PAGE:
Updated: Jan 23, 2022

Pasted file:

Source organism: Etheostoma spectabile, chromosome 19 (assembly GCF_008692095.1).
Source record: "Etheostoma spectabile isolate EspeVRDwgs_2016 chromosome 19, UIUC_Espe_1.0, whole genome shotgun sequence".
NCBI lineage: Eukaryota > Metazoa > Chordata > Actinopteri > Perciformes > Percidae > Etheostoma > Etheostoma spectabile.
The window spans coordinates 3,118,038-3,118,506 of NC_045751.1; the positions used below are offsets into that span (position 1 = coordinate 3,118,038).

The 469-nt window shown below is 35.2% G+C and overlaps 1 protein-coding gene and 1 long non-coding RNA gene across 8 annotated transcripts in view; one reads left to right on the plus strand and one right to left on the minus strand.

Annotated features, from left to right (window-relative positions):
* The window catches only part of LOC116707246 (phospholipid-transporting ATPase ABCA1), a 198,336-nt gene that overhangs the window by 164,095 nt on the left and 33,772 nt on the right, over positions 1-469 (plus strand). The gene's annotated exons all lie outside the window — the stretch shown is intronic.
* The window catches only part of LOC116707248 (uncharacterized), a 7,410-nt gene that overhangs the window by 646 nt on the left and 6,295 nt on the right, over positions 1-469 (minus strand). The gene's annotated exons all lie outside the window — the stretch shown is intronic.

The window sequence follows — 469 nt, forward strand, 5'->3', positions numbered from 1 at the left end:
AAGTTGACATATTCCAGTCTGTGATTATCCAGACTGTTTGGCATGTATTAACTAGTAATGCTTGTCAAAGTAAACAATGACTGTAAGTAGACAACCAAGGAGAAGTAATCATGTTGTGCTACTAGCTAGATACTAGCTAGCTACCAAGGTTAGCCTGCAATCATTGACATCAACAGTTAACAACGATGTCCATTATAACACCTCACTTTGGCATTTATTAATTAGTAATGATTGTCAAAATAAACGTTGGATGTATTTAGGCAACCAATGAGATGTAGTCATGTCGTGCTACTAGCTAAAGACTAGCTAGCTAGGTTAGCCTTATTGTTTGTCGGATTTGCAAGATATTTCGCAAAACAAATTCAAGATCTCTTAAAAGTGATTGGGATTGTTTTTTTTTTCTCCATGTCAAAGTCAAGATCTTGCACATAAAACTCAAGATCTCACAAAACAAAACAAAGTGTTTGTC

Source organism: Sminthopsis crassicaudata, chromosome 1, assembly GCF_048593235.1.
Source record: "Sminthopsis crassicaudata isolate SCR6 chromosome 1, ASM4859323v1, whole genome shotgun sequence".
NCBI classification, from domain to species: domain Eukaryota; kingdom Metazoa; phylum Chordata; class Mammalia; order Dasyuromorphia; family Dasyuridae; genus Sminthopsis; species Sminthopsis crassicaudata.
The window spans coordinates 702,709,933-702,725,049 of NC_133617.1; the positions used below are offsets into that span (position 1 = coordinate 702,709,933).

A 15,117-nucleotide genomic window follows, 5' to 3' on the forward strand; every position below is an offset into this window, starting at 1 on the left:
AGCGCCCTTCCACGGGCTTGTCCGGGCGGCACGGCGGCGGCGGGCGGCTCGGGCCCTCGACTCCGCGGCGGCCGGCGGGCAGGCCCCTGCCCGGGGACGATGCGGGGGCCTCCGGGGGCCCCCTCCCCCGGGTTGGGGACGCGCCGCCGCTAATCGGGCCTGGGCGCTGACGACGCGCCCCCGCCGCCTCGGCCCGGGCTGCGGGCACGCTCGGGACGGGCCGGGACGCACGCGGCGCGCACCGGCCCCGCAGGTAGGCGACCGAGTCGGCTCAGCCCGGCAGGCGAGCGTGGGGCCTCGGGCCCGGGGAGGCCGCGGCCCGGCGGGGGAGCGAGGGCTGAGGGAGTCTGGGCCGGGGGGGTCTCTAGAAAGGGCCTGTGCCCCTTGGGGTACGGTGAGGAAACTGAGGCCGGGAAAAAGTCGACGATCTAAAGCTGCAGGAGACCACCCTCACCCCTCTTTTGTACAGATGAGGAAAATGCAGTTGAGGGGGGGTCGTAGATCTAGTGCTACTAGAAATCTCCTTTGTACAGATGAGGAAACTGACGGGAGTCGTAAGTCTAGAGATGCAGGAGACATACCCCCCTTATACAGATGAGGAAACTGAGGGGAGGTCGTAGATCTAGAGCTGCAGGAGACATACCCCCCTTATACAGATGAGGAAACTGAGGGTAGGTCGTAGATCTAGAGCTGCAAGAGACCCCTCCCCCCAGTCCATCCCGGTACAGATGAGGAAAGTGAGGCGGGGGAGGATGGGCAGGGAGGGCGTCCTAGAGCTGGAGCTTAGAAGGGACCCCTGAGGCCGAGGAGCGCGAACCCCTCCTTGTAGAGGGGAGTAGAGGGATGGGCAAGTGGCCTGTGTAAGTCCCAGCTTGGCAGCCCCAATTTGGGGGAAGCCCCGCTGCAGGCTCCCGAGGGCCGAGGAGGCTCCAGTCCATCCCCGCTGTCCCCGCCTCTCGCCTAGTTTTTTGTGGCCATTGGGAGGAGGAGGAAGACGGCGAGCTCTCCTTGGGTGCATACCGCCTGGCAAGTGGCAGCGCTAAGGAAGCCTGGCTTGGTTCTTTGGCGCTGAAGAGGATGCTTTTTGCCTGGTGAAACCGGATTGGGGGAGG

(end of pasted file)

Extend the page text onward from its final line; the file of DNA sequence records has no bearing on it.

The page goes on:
Sugarbread is an intergenerational story that centres on food, traditions and family drama in Singapore. The main protagonist is Pin an earnest and innocent child and the story vacillates between the two perspectives of Pin and her mother, Jini. For most of the story, Pin is trying to unravel the hidden secrets behind her family history and try to understand the tensions that exist between her mother and grandmother. She looks for clues through her mother’s cooking and I was swept away by the descriptive use of sensory imagery. Reading those sections really made my mouth water and I enjoyed the parallels Jaswal makes between cooking styles and what it says about a person’s personality. The novel was also wonderful in the way that it explores key social issues in Singapore such as racism, religiosity and sexual harassment. For topics with such levity, Jaswal handles these issues with care and sensitivity and Pin’s innocence and her spritely and sassy demeanour shines through. A poignant moment in the text for example was when Pin had endured racial slurs from her classmate and she had to make an important choice to retaliate or to hold back and in that moment, as a reader I could not help but empathise with Pin and beam with pride as she learns how to manage these tricky and complicated situations. By the end of the novel, as Pin finally gets to the bottom of things and her mother finally opens up to her about past hurts, it is wonderful to see the reconciliation and healing and how the family comes together to strengthen familial bonds. This is a story that is simple at its core; but its message is powerful. It is a story about forgiveness and love and I encourage everyone to read it!